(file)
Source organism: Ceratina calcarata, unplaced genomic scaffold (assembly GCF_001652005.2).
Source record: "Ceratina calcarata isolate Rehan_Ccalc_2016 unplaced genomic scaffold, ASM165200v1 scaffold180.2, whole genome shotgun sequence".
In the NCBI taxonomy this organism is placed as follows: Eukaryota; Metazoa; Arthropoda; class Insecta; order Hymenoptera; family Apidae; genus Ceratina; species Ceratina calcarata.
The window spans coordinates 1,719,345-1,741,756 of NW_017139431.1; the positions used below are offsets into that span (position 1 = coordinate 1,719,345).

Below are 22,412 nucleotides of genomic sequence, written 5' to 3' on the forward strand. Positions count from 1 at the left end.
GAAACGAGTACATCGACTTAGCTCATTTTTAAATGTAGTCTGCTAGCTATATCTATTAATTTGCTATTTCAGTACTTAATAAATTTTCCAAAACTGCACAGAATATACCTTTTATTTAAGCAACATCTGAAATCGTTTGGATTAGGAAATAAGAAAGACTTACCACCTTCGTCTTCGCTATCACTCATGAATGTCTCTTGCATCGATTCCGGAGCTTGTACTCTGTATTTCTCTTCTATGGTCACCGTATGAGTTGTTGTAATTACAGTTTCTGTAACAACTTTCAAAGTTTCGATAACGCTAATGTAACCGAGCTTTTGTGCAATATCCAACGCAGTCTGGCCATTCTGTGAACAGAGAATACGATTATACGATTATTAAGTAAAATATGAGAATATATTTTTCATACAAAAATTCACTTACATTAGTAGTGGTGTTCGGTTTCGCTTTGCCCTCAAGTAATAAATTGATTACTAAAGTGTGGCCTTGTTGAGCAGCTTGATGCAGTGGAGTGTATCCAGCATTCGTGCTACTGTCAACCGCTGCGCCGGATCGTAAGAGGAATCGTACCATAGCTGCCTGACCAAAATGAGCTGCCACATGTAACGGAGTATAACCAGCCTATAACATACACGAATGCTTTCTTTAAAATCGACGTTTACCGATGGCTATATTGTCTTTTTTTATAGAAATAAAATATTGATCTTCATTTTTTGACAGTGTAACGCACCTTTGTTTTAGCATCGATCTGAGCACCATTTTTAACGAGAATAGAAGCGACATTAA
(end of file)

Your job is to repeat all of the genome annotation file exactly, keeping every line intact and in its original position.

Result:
Source organism: Ceratina calcarata, unplaced genomic scaffold (assembly GCF_001652005.2).
Source record: "Ceratina calcarata isolate Rehan_Ccalc_2016 unplaced genomic scaffold, ASM165200v1 scaffold180.2, whole genome shotgun sequence".
In the NCBI taxonomy this organism is placed as follows: Eukaryota; Metazoa; Arthropoda; class Insecta; order Hymenoptera; family Apidae; genus Ceratina; species Ceratina calcarata.
The window spans coordinates 1,719,345-1,741,756 of NW_017139431.1; the positions used below are offsets into that span (position 1 = coordinate 1,719,345).

Below are 22,412 nucleotides of genomic sequence, written 5' to 3' on the forward strand. Positions count from 1 at the left end.
GAAACGAGTACATCGACTTAGCTCATTTTTAAATGTAGTCTGCTAGCTATATCTATTAATTTGCTATTTCAGTACTTAATAAATTTTCCAAAACTGCACAGAATATACCTTTTATTTAAGCAACATCTGAAATCGTTTGGATTAGGAAATAAGAAAGACTTACCACCTTCGTCTTCGCTATCACTCATGAATGTCTCTTGCATCGATTCCGGAGCTTGTACTCTGTATTTCTCTTCTATGGTCACCGTATGAGTTGTTGTAATTACAGTTTCTGTAACAACTTTCAAAGTTTCGATAACGCTAATGTAACCGAGCTTTTGTGCAATATCCAACGCAGTCTGGCCATTCTGTGAACAGAGAATACGATTATACGATTATTAAGTAAAATATGAGAATATATTTTTCATACAAAAATTCACTTACATTAGTAGTGGTGTTCGGTTTCGCTTTGCCCTCAAGTAATAAATTGATTACTAAAGTGTGGCCTTGTTGAGCAGCTTGATGCAGTGGAGTGTATCCAGCATTCGTGCTACTGTCAACCGCTGCGCCGGATCGTAAGAGGAATCGTACCATAGCTGCCTGACCAAAATGAGCTGCCACATGTAACGGAGTATAACCAGCCTATAACATACACGAATGCTTTCTTTAAAATCGACGTTTACCGATGGCTATATTGTCTTTTTTTATAGAAATAAAATATTGATCTTCATTTTTTGACAGTGTAACGCACCTTTGTTTTAGCATCGATCTGAGCACCATTTTTAACGAGAATAGAAGCGACATTAA